Moving to Enhanced Interagency Cooperation

The presidential directives also seek to resolve longstanding issues about interagency coordination on export licensing matters. A key element of the problem is the Commodity Jurisdiction (CJ) process, wherein an exporter may request a determination from the State Department to determine whether an item is subject to ITAR or EAR controls. Exporters have often complained about long delays, interagency squabbling and inefficiencies within this process. To address these concerns, the presidential directives propose the creation of:

  • "Formal interagency dispute mechanism" to resolve jurisdiction issues involving the departments under the CJ procedure. As part of this mandate, the National Security Council has been directed to review the CJ process to ensure that it is running efficiently and smoothly.
  • "Multi-agency working group" to enhance export enforcement investigations. This step goes beyond the CJ process and ties back to recent action increasing penalties for export violations and the Department of Justice's new enforcement initiative.

In sum, the presidential directives generally track longstanding concerns raised by the US exporting community, but they are unlikely to break significant new regulatory ground in this area of law. Nevertheless, even if US policymakers achieved only modest success in implementing these proposals, they could yield real practical benefits for exporters.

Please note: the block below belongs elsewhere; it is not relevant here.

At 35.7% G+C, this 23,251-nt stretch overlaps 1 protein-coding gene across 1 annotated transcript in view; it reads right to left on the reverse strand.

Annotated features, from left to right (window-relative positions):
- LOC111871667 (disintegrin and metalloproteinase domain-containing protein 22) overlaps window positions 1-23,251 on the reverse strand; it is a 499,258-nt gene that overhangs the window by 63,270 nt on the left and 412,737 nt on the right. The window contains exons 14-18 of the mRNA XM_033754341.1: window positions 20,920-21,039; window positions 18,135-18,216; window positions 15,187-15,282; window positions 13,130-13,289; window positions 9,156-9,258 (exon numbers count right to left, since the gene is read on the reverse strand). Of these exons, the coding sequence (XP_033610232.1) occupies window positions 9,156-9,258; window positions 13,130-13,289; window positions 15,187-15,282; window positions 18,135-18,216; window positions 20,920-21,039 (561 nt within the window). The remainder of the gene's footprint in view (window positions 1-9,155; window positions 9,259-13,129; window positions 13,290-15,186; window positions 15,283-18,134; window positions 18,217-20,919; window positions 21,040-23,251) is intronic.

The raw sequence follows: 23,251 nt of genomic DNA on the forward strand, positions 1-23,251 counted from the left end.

Proposed Legislation on Iran Sanctions

Legislation that would expand financial sanctions against Iran, prohibit the US from entering a nuclear cooperation agreement with Russia, and subject US parent companies to sanctions if the parent company knowingly participates in violations of the Iran Sanctions Regulations by its foreign subsidiaries was approved in the Senate Finance Committee on June 18, 2008. The bill, based on S.970 but modified by Sen. Max Baucus (D-Mont.), will be considered by the Senate Foreign Relations Committee and the Banking Committee before it reaches the floor. The legislation would also inflict tax penalties on oil companies that violate Iran sanctions laws and codify the current trade embargo.

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1 50 U.S.C. § 1705.

2 The Office of Legal Counsel has taken the position that a presidential directive has the same legal effectiveness of a more formal executive order. "Legal Effectiveness of a Presidential Directive, as Compared to an Executive Order," U.S. Department of Justice, Office of Legal Counsel, January 29, 2000, accessible at http://www.usdoj.gov/olc/predirective.htm.

3 This covers such nationals from countries in NATO and the EU, Australia, New Zealand, Japan and Switzerland.

4 See, e.g. Letter from US Representative Edward J. Markey to Commerce Secretary Carlos M. Gutierrez, January 29, 2008, accessible at http://markey.house.gov/docs/defense/012908_veu_china.pdf.